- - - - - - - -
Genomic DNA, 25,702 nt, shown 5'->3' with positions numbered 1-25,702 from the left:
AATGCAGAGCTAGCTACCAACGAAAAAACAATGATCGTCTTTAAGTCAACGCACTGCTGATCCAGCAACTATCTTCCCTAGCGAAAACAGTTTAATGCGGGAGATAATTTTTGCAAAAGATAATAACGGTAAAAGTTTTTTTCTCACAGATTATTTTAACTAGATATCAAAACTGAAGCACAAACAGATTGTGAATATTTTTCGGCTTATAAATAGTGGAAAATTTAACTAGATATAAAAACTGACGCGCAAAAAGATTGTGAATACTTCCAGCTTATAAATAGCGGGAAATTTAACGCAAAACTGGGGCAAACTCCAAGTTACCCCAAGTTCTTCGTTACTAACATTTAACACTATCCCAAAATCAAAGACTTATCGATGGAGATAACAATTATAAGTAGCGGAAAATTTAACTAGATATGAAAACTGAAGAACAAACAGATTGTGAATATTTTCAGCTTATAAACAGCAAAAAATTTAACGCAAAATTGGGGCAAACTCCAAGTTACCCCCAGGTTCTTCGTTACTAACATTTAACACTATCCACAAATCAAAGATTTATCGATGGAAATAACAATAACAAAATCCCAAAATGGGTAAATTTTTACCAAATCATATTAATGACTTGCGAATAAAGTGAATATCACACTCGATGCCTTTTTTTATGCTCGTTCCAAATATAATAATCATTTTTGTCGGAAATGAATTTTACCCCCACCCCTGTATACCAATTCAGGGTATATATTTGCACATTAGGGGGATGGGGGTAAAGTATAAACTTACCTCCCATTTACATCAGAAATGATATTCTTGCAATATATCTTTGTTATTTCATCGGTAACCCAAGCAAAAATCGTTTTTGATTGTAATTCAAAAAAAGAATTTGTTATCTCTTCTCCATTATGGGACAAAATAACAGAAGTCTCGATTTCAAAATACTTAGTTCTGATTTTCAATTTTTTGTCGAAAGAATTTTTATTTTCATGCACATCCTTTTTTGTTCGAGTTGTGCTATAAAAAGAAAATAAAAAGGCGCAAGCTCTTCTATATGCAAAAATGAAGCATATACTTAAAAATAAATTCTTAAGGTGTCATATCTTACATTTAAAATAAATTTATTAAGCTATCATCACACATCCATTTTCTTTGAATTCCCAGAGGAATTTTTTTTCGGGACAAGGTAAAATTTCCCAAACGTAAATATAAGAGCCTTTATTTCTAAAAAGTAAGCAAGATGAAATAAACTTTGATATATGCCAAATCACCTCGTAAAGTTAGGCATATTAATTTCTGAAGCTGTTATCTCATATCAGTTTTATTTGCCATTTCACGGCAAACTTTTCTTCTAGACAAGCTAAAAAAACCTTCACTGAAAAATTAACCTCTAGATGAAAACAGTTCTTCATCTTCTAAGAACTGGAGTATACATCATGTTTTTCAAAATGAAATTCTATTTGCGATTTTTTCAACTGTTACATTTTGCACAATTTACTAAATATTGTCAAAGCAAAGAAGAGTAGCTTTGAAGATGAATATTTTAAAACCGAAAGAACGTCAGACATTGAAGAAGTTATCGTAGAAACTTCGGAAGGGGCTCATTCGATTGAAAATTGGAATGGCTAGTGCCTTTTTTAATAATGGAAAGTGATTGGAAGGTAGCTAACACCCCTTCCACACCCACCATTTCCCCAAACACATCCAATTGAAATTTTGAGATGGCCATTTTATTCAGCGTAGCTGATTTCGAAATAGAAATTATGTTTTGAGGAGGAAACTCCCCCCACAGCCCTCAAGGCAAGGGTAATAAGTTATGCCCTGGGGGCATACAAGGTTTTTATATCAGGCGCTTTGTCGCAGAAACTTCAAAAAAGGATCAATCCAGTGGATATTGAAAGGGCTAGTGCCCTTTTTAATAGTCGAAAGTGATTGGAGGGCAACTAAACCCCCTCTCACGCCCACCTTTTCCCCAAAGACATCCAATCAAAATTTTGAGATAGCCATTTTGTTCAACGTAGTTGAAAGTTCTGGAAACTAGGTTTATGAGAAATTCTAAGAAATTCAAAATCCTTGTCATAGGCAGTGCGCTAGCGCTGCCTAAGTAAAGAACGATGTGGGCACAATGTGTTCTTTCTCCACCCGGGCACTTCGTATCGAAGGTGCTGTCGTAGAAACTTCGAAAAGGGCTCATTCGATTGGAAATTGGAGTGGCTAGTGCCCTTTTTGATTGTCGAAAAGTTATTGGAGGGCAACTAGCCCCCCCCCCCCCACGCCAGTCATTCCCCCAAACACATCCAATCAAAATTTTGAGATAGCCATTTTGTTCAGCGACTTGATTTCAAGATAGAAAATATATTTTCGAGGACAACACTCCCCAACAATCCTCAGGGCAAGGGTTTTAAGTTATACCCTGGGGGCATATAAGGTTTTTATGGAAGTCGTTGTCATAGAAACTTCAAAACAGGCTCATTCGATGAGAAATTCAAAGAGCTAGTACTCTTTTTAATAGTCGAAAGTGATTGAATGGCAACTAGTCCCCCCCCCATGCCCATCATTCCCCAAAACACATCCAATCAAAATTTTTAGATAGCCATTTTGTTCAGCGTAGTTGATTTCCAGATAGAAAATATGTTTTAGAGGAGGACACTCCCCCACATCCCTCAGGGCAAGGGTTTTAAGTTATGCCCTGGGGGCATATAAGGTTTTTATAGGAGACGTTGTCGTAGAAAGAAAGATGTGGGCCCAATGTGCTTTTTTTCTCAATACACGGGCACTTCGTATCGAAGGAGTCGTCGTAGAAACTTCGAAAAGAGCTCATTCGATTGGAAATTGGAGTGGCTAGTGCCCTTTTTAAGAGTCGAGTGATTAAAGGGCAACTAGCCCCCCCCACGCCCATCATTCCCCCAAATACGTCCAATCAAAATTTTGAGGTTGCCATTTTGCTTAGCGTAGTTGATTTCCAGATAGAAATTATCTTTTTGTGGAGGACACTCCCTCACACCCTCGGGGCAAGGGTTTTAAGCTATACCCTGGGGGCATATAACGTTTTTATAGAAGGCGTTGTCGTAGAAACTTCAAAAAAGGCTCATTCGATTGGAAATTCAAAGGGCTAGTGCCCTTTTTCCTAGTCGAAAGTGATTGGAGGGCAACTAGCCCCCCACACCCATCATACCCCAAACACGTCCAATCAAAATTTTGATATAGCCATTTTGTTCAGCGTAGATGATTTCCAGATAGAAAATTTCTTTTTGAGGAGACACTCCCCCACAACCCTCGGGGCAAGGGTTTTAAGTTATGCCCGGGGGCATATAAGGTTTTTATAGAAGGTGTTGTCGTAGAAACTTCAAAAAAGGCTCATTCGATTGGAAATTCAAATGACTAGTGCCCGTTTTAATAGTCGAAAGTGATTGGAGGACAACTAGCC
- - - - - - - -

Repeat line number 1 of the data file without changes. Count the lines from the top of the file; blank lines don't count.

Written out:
Genomic DNA, 25,702 nt, shown 5'->3' with positions numbered 1-25,702 from the left: